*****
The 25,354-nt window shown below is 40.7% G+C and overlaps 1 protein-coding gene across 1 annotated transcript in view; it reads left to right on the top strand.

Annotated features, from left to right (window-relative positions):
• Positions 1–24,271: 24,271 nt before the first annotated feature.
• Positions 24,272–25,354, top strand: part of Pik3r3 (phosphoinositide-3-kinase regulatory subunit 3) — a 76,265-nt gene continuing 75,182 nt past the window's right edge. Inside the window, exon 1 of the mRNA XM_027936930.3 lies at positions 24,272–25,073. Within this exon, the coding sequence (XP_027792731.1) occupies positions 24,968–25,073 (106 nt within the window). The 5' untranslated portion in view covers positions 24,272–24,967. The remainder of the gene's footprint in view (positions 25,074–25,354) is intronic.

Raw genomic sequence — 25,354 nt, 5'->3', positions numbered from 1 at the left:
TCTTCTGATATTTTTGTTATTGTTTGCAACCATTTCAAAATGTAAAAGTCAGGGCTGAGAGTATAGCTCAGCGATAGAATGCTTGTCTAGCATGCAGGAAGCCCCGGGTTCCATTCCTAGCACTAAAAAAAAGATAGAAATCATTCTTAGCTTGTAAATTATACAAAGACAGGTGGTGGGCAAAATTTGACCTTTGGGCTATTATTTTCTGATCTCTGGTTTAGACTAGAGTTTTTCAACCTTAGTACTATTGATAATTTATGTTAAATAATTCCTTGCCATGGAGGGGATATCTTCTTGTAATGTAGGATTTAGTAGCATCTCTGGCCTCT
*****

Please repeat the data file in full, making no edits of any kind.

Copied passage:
The 25,354-nt window shown below is 40.7% G+C and overlaps 1 protein-coding gene across 1 annotated transcript in view; it reads left to right on the top strand.

Annotated features, from left to right (window-relative positions):
• Positions 1–24,271: 24,271 nt before the first annotated feature.
• Positions 24,272–25,354, top strand: part of Pik3r3 (phosphoinositide-3-kinase regulatory subunit 3) — a 76,265-nt gene continuing 75,182 nt past the window's right edge. Inside the window, exon 1 of the mRNA XM_027936930.3 lies at positions 24,272–25,073. Within this exon, the coding sequence (XP_027792731.1) occupies positions 24,968–25,073 (106 nt within the window). The 5' untranslated portion in view covers positions 24,272–24,967. The remainder of the gene's footprint in view (positions 25,074–25,354) is intronic.

Raw genomic sequence — 25,354 nt, 5'->3', positions numbered from 1 at the left:
TCTTCTGATATTTTTGTTATTGTTTGCAACCATTTCAAAATGTAAAAGTCAGGGCTGAGAGTATAGCTCAGCGATAGAATGCTTGTCTAGCATGCAGGAAGCCCCGGGTTCCATTCCTAGCACTAAAAAAAAGATAGAAATCATTCTTAGCTTGTAAATTATACAAAGACAGGTGGTGGGCAAAATTTGACCTTTGGGCTATTATTTTCTGATCTCTGGTTTAGACTAGAGTTTTTCAACCTTAGTACTATTGATAATTTATGTTAAATAATTCCTTGCCATGGAGGGGATATCTTCTTGTAATGTAGGATTTAGTAGCATCTCTGGCCTCT